March 6, 2022

Bomb Sweet Potato Nachos

Sweet potato nachos. A love child. You need this in your life, trust me. We have a lot of clients who are looking to increase plant-based meals, so we are always experimenting with new recipes and ideas to help our clients try new things in the kitchen. 

In Defense of Potatoes

Both sweet potatoes and white potatoes really don’t get enough credit. They have taken a reputation hit in this ~carbs are the villain BS era~ we are in. The facts are: potatoes of any type are a nutrient-dense carbohydrate, providing starch, fiber, potassium, vitamin A, B vitamins, and manganese. They are also affordable, so another big win.

A common misconception is that white potatoes are bad for you, and sweet potatoes are superior. When you look at the actual data (see below for a tidbit from our social media posts way back in the day), both potatoes have nutritional benefits. 

comparison of nutrition of sweet potatoes vs russet potatoes

Sweet potatoes are slightly lower in starch (we see this reflected in the total carbohydrate number), slightly higher in fiber, a lot higher in vitamin A, and a tad higher in vitamin C. A russet or white potato is slightly higher in protein and slightly higher in potassium. Aside from the difference in vitamin A content, the other differences are slight. 

Both potatoes are great sources of a variety of nutrients. For this sweet potato nachos recipe we are sharing today, I initially made it with russet potatoes. And it was absolutely delicious. I then made a version with sweet potatoes, and it blew my socks off. 

Because sweet potatoes bring sweetness (duh), it paired so incredibly well with the heat from jalapeños and salsa. This flavor combination made me a BIG fan of sweet potato nachos. See notes below for variation in instructions based on potato type.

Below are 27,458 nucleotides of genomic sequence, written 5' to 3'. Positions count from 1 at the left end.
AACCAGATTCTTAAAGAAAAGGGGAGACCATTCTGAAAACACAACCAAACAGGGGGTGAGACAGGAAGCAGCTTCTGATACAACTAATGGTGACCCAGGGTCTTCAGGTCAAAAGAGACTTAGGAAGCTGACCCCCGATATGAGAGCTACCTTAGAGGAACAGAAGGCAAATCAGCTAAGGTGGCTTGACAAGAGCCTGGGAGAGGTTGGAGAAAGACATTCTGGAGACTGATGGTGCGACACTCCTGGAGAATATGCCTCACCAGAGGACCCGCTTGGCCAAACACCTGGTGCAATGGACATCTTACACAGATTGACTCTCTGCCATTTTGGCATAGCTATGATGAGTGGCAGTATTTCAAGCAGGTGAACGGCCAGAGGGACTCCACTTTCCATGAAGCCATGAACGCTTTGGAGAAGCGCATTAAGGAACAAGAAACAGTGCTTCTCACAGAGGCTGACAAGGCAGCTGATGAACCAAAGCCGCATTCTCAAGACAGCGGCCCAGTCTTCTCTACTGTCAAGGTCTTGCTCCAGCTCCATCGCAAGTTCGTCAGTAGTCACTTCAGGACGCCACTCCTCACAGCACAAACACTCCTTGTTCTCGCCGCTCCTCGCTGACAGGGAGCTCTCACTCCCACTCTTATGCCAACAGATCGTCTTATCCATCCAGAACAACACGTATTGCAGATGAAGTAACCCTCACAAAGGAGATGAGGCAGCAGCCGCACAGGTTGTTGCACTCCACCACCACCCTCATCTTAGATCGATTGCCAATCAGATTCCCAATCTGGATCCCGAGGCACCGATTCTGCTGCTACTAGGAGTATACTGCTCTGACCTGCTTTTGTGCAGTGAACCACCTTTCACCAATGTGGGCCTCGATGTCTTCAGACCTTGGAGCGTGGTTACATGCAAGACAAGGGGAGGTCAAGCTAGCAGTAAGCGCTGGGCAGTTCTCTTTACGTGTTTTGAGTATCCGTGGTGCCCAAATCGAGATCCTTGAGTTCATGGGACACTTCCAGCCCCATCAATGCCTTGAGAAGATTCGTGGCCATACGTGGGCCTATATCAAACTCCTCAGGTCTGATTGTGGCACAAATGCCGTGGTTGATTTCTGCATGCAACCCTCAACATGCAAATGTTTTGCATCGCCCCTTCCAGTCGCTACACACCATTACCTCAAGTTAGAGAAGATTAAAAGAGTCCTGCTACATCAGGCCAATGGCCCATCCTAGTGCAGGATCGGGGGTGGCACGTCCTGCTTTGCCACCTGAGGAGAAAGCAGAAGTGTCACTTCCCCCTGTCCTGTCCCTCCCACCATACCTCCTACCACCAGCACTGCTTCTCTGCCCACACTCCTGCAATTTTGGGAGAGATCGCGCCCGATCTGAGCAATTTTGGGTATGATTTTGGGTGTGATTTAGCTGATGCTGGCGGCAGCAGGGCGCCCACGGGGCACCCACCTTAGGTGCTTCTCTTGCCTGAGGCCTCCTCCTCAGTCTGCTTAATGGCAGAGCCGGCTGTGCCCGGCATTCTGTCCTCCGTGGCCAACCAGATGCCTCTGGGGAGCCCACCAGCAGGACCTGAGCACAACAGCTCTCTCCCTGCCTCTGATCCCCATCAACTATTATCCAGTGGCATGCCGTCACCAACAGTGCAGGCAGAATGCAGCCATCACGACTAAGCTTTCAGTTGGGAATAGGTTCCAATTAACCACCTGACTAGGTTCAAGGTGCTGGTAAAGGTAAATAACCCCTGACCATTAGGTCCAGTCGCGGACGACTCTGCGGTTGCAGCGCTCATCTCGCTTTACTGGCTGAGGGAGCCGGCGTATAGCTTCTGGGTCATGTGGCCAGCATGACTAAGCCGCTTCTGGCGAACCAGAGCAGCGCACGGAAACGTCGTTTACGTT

Ingredients for Sweet Potato Nachos:

ingredients laid out on marble table for sweet potato nachos

  • Sweet potatoes or russet potatoes. See note below if using russet potatoes. Directions are slightly different.
  • Kosher salt
  • Olive oil
  • Cayenne pepper
  • Kale. I prefer using lacinato or dinosaur kale. It has more tender leaves and tastes less grassy to me than curly kale. You can use whatever type you prefer!
  • Jalapeño. I leave the seeds in. If you include the jalapeño in toppings you put in the oven (vs after oven), it mellows the heat a bit. If you desire zero heat, I would recommend deseeding the jalapeño. If you love heat, you could do some of both – add some in the step where it goes in the oven and add some raw on top as well. 
  • Roma tomato. You could use any type of tomato really, but I like Roma here because they are not as juicy as some other tomato varieties. This works well for this dish so things aren’t swimming in liquid. 
  • Red onion
  • Black beans. Great source of plant-based protein, making this meal a one pan meal with a source of carbohydrates, protein and fat. Win!!
  • Grated cheese. I love a combination of sharp cheddar and Monterey Jack cheese with these sweet potato nachos. I’m going to say something that most people probably will roll their eyes at, but I am not a big fan of pregrated/preshredded cheese. It does not melt well in my opinion, plus it’s more expensive. I have a high-quality grater I love and I buy block cheese and grate by hand. It melts sooo easily and beautifully, which is a big plus in a dish like sweet potato nachos. 
  • Other toppings you like such as cilantro, Greek yogurt or sour cream, salsa and avocado


Directions for Sweet Potato Nachos: 

You’ll want to start by slicing your sweet potatoes. If you have a mandoline, that will speed this process up. However, it can easily be done with a knife as well. Aim for about ¼ inch thick slices. 

Uniform thickness is far more important than uniform diameter here, so it’s okay if slices are of varying circle sizes as long as they are roughly the same thickness. This helps them cook evenly.

Place the potato slices into a large bowl. Add salt, olive oil and cayenne pepper. Toss to evenly coat. 

sweet potato slices in bowl with oil and seasoning